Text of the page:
In a previous blog post I discussed key steps in successfully building high performing teams through something I call GOALS. I discussed goal setting, taking advantage of opportunities, implementing actions, learning, and developing systems to ensure momentum is achieved and sustained. This post follows up on that thinking with DISRUPTIVE, an acronym I use to describe the strategies employed by companies who successfully create disruptive innovation.
In this blog disruptive innovation is used to describe a set of new solutions that substantially and positively collapses and realigns the cost and value chain in a target sector.
Successful disruptors inspire their organisation to think outside of their immediate daily experience. Employees are permitted and supported by the company culture to explore ‘impossible’ solutions. Innovation becomes the company mission and is reflected in the vision. Permission and indeed a demand for innovation is communicated at every level across the organisation and in the relationships with development partners, with key suppliers and with early adopter customers.
D = Decision
Being disruptive requires a senior level decision to commit the organisation to an almost ‘impossible’ but compelling goal. Management shows committment at all levels to a new future that is clearly stated, beginning with changes to their own contribution.
I = Individuals
Every leadership team is made up of individuals that bring different strengths to the table. Successful disruptors tend to extend the rolew of leadership further into teh organisation, recruiting infleuntial employees early into any change strategy. These include the few key individuals with particular knowledge and skills that most effectively align with the critical path goals of the program. More importantly, the influence of the change leadership team is often well-balanced by the experience and capability of other program team members. These participants becme influential change leaders outside the change team and across the organisation and value chains.
S = Stretch
Every successful strategic business plan includes goals. Disruptors do not settle for easy-to-achieve goals that make everyone feel good; they strive to set and achieve ‘imposzible’ goals that stretch everyone involved. By its very definition, disruption requires doing things a fundamentaly new and different way that realigns the value chain inernally and externally. That cannot happen if a company and its staff are not themselves wlling and able to be stretched and challenged.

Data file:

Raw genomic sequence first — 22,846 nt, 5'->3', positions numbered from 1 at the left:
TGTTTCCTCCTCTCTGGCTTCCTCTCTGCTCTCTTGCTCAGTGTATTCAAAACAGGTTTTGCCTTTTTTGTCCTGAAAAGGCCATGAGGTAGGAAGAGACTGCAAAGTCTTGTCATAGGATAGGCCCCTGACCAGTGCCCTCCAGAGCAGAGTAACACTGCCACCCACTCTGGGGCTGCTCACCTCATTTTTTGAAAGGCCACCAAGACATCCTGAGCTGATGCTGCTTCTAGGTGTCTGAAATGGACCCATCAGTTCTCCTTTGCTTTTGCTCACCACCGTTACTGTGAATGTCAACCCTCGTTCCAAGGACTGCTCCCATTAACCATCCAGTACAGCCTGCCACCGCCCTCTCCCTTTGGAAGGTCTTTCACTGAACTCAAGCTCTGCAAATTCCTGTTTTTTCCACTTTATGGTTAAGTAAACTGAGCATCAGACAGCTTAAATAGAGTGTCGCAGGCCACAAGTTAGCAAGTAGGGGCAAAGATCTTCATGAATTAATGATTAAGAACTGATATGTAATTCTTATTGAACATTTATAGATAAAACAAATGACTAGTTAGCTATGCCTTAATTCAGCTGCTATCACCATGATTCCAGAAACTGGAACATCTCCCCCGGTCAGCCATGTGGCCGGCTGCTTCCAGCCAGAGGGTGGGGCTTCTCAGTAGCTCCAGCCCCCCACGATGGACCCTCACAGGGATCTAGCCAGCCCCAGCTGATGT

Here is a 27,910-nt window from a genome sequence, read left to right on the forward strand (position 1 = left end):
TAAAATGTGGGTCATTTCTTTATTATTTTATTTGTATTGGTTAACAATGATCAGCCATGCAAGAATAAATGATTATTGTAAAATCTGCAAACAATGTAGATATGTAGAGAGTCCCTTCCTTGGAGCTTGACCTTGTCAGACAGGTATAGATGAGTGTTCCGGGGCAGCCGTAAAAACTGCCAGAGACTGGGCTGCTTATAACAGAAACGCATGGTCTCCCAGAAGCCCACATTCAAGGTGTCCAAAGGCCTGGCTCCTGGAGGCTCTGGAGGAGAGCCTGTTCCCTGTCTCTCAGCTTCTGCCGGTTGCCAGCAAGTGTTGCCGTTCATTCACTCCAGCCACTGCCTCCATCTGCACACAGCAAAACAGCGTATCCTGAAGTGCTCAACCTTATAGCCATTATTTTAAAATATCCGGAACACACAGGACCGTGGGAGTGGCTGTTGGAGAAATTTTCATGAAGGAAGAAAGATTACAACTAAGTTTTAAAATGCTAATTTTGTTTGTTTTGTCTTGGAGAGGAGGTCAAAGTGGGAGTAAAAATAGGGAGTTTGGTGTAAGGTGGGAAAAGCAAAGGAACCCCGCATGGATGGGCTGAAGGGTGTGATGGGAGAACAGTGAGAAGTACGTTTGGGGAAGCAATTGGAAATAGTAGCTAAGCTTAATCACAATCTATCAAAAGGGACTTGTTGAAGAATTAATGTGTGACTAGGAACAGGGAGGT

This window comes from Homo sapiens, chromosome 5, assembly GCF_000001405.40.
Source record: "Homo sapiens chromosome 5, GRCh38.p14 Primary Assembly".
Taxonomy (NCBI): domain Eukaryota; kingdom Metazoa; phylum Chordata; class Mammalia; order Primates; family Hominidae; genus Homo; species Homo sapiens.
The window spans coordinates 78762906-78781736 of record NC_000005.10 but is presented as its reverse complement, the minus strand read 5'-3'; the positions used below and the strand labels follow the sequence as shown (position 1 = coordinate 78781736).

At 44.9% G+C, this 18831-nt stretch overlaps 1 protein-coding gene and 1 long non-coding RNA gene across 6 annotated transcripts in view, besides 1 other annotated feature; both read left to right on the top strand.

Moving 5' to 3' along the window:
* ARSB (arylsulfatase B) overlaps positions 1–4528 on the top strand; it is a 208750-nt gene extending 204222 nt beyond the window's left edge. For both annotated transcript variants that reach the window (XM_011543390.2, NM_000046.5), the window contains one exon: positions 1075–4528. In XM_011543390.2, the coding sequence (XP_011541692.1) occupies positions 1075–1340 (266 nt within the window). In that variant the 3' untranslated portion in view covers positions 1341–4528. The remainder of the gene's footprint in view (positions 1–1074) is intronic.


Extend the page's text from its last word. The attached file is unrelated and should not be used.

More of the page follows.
R = Reality
Next, successful innovation programs ensure team members and stakeholders have a clear understanding of what happens if the company does succeed, and also if it does not succeed. Softening the edges of reality will not help, either. The reality of success versus failure in the future state needs to be as clear and as plain as possible.
U = Ubiquity
Ubiquitous changes are a key characteristic of business disruption. For the disruptive change to become a normal future state, new thinking must become embedded into every part of the organisation and stakeholder/participant relationship. Establish what is essential to engage every stakeholder with an effective value exchange at every level.
P = Plan
A formal plan that is owned, set, managed and communicated by the leadership team tasked to lead the change is essential to success. Successful planning is both tactical and strategic in nature. Participants understand where the change is headed, how they can engage, contribute and impact outcomes.
T = Timeline
Achieving goals and creating ubiquitous changes cannot be open ended. Successful timelines are realistic, they reflect major milestones, and support close coordination around critical processes and key steps. The goal is to empower participants to make make effective decisions and to move quickly to acheive their goals without waiting for micro decisions to be approved.
I = Imagine
Imagining the future to create an image of the end state – ie of the results we want – and working backwards on how we can get there can help to shake out limited thinking. Making the future you are all striving for tangible in some way, gives participants something to shoot for.
V = Vision
Successeful disruptive innovators develop a vision that explains the future they seek to create. This can describe the company’s role in making the desired future a reality. Imagination reveals what that future looks like; vision tells team members how that future will be realised and what your organisation’s role and contribution will be.
E = Engage & Empower
It is vital to engage stakeholders through progressively developed clear deliverables, and with the necessary authority to get things done. When everyone is engaged and empowered, things move forward.
Business disruption rarely happens by accident. Disrupting an industry is the result of a concerted effort by executive management and the teams they lead implementing the right core strategies and principles. If you want your company to be disruptive, you need to begin by being DISRUPTIVE in the way you lead your people and run your business. It’s that simple.
For a confidential discussion on strategies and potential for disruptive innovation in your market, call David Orren at 07914-223 691, or email email@example.com.